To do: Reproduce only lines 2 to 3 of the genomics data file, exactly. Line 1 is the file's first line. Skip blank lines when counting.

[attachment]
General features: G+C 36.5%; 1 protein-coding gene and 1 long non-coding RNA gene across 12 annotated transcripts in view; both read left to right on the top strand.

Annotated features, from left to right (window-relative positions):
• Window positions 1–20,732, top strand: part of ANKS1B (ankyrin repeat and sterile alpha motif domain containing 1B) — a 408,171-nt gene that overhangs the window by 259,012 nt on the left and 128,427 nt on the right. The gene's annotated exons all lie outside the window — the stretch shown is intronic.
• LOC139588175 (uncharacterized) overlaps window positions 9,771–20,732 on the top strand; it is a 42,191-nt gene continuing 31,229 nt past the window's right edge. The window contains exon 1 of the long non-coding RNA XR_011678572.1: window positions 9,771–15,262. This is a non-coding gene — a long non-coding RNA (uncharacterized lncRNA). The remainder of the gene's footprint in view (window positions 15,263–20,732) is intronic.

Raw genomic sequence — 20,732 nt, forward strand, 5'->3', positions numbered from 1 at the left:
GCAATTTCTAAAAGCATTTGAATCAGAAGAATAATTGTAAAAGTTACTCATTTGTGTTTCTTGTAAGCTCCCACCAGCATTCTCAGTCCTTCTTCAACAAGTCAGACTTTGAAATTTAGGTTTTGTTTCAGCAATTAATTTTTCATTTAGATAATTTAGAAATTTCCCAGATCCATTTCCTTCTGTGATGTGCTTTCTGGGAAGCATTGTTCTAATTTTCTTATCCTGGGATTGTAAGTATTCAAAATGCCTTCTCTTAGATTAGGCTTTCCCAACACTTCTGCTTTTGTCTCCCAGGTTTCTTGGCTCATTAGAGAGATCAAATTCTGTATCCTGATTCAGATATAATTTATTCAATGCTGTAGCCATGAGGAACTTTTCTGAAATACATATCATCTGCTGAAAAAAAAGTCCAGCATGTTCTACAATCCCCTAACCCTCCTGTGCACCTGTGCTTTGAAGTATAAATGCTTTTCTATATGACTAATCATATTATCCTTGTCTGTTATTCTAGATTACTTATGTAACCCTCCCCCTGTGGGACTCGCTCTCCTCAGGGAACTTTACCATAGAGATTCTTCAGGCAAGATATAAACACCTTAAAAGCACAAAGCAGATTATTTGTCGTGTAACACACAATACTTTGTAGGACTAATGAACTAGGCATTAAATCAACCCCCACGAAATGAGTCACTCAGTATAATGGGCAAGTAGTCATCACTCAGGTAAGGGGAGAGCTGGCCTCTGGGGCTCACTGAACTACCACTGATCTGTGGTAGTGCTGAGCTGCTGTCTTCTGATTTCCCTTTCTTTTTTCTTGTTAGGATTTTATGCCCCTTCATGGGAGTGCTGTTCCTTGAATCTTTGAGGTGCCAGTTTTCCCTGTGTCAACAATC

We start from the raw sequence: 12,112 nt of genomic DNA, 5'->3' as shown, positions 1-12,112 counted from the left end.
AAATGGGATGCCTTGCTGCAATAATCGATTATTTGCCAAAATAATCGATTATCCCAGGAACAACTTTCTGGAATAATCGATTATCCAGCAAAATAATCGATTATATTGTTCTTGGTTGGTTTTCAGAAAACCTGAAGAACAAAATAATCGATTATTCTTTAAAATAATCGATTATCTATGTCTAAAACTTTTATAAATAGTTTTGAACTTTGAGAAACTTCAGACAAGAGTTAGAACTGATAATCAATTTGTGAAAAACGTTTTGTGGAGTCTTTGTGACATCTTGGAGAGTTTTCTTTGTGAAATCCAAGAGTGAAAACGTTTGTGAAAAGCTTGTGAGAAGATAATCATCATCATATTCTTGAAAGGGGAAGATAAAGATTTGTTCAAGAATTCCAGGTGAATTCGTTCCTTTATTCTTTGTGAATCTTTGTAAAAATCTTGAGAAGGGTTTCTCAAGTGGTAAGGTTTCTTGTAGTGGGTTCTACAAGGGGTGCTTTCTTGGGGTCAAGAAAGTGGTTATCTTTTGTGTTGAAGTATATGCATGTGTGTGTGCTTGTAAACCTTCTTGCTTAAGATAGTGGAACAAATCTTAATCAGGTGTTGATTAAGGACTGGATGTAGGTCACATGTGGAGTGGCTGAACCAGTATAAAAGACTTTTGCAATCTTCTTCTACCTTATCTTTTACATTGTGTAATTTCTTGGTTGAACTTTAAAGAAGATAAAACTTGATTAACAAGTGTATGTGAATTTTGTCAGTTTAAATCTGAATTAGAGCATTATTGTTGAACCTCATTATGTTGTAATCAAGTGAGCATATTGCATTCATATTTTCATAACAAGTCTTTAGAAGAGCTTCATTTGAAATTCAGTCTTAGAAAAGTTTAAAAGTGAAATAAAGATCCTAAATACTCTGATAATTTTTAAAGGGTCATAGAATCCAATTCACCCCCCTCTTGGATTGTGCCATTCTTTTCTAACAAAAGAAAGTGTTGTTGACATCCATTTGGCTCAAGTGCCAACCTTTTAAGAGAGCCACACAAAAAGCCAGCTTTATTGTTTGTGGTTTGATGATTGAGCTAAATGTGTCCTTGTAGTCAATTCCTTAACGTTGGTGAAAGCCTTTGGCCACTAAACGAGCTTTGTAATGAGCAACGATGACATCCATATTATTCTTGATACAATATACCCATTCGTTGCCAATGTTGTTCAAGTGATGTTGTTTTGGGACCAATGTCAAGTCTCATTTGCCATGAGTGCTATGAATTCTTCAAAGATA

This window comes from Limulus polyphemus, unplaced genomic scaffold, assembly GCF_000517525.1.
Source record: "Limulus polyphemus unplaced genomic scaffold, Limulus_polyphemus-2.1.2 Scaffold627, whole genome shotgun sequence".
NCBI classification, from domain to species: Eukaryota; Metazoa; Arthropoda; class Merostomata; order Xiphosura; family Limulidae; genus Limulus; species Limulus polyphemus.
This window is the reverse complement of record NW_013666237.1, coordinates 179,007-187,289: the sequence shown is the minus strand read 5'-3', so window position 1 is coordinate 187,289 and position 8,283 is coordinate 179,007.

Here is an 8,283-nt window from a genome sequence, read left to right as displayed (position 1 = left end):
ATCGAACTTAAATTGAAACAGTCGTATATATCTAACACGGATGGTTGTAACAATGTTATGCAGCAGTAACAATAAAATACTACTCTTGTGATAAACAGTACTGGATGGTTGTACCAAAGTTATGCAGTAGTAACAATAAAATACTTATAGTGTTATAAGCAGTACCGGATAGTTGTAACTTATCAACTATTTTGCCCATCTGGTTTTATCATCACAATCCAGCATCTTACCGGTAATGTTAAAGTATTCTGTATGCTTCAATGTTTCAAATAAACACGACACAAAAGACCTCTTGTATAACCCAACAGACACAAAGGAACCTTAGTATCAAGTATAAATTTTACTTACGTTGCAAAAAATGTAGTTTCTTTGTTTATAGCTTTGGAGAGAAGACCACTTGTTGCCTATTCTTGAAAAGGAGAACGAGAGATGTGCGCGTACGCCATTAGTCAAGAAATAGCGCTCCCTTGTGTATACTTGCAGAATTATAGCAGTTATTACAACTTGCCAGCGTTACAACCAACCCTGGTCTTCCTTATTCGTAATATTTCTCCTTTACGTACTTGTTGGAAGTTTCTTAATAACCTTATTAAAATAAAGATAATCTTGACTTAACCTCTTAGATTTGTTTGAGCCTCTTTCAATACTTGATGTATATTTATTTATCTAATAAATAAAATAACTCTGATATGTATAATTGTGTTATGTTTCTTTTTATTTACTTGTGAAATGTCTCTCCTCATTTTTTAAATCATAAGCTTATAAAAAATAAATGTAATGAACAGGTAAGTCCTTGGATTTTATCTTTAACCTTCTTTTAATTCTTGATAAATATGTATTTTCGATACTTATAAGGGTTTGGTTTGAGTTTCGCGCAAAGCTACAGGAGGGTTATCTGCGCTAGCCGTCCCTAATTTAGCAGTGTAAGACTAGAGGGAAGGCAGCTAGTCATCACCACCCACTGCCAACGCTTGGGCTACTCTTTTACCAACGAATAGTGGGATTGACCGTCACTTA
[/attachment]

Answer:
Annotated features, from left to right (window-relative positions):
• Window positions 1–20,732, top strand: part of ANKS1B (ankyrin repeat and sterile alpha motif domain containing 1B) — a 408,171-nt gene that overhangs the window by 259,012 nt on the left and 128,427 nt on the right. The gene's annotated exons all lie outside the window — the stretch shown is intronic.